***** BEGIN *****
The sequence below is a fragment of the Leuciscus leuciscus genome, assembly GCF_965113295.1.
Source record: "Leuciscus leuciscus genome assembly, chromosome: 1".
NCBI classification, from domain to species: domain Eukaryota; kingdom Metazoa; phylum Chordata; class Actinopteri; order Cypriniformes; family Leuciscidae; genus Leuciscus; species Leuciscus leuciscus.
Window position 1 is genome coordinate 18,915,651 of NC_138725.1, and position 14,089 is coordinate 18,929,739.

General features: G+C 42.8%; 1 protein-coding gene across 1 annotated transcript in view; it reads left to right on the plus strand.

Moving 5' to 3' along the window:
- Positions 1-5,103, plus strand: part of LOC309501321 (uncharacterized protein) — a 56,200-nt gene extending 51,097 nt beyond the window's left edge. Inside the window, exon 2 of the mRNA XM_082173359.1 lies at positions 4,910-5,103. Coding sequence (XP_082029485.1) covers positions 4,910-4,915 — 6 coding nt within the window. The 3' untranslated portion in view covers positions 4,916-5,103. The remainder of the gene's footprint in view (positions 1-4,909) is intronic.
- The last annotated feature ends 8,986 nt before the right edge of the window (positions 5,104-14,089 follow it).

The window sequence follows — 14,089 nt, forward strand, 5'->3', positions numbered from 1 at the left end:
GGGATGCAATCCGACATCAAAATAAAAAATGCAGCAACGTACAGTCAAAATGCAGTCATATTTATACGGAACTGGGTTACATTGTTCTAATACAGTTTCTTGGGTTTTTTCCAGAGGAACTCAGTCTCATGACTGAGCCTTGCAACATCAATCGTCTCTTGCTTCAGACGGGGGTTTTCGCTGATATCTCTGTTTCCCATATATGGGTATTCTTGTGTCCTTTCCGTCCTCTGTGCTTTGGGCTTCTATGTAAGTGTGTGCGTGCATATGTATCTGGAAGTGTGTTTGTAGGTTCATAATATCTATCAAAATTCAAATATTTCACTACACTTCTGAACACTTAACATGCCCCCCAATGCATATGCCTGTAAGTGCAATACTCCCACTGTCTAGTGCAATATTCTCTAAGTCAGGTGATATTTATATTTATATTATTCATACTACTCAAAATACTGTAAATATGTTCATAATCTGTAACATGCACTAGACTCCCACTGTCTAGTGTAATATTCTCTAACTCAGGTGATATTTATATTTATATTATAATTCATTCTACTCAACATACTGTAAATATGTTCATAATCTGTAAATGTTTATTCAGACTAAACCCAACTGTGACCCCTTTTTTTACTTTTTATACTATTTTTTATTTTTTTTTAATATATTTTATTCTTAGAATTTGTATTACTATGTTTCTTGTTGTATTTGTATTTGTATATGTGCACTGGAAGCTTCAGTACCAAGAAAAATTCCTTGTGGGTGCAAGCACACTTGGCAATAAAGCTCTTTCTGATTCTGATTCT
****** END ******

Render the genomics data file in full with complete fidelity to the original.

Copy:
The sequence below is a fragment of the Leuciscus leuciscus genome, assembly GCF_965113295.1.
Source record: "Leuciscus leuciscus genome assembly, chromosome: 1".
NCBI classification, from domain to species: domain Eukaryota; kingdom Metazoa; phylum Chordata; class Actinopteri; order Cypriniformes; family Leuciscidae; genus Leuciscus; species Leuciscus leuciscus.
Window position 1 is genome coordinate 18,915,651 of NC_138725.1, and position 14,089 is coordinate 18,929,739.

General features: G+C 42.8%; 1 protein-coding gene across 1 annotated transcript in view; it reads left to right on the plus strand.

Moving 5' to 3' along the window:
- Positions 1-5,103, plus strand: part of LOC309501321 (uncharacterized protein) — a 56,200-nt gene extending 51,097 nt beyond the window's left edge. Inside the window, exon 2 of the mRNA XM_082173359.1 lies at positions 4,910-5,103. Coding sequence (XP_082029485.1) covers positions 4,910-4,915 — 6 coding nt within the window. The 3' untranslated portion in view covers positions 4,916-5,103. The remainder of the gene's footprint in view (positions 1-4,909) is intronic.
- The last annotated feature ends 8,986 nt before the right edge of the window (positions 5,104-14,089 follow it).

The window sequence follows — 14,089 nt, forward strand, 5'->3', positions numbered from 1 at the left end:
GGGATGCAATCCGACATCAAAATAAAAAATGCAGCAACGTACAGTCAAAATGCAGTCATATTTATACGGAACTGGGTTACATTGTTCTAATACAGTTTCTTGGGTTTTTTCCAGAGGAACTCAGTCTCATGACTGAGCCTTGCAACATCAATCGTCTCTTGCTTCAGACGGGGGTTTTCGCTGATATCTCTGTTTCCCATATATGGGTATTCTTGTGTCCTTTCCGTCCTCTGTGCTTTGGGCTTCTATGTAAGTGTGTGCGTGCATATGTATCTGGAAGTGTGTTTGTAGGTTCATAATATCTATCAAAATTCAAATATTTCACTACACTTCTGAACACTTAACATGCCCCCCAATGCATATGCCTGTAAGTGCAATACTCCCACTGTCTAGTGCAATATTCTCTAAGTCAGGTGATATTTATATTTATATTATTCATACTACTCAAAATACTGTAAATATGTTCATAATCTGTAACATGCACTAGACTCCCACTGTCTAGTGTAATATTCTCTAACTCAGGTGATATTTATATTTATATTATAATTCATTCTACTCAACATACTGTAAATATGTTCATAATCTGTAAATGTTTATTCAGACTAAACCCAACTGTGACCCCTTTTTTTACTTTTTATACTATTTTTTATTTTTTTTTAATATATTTTATTCTTAGAATTTGTATTACTATGTTTCTTGTTGTATTTGTATTTGTATATGTGCACTGGAAGCTTCAGTACCAAGAAAAATTCCTTGTGGGTGCAAGCACACTTGGCAATAAAGCTCTTTCTGATTCTGATTCT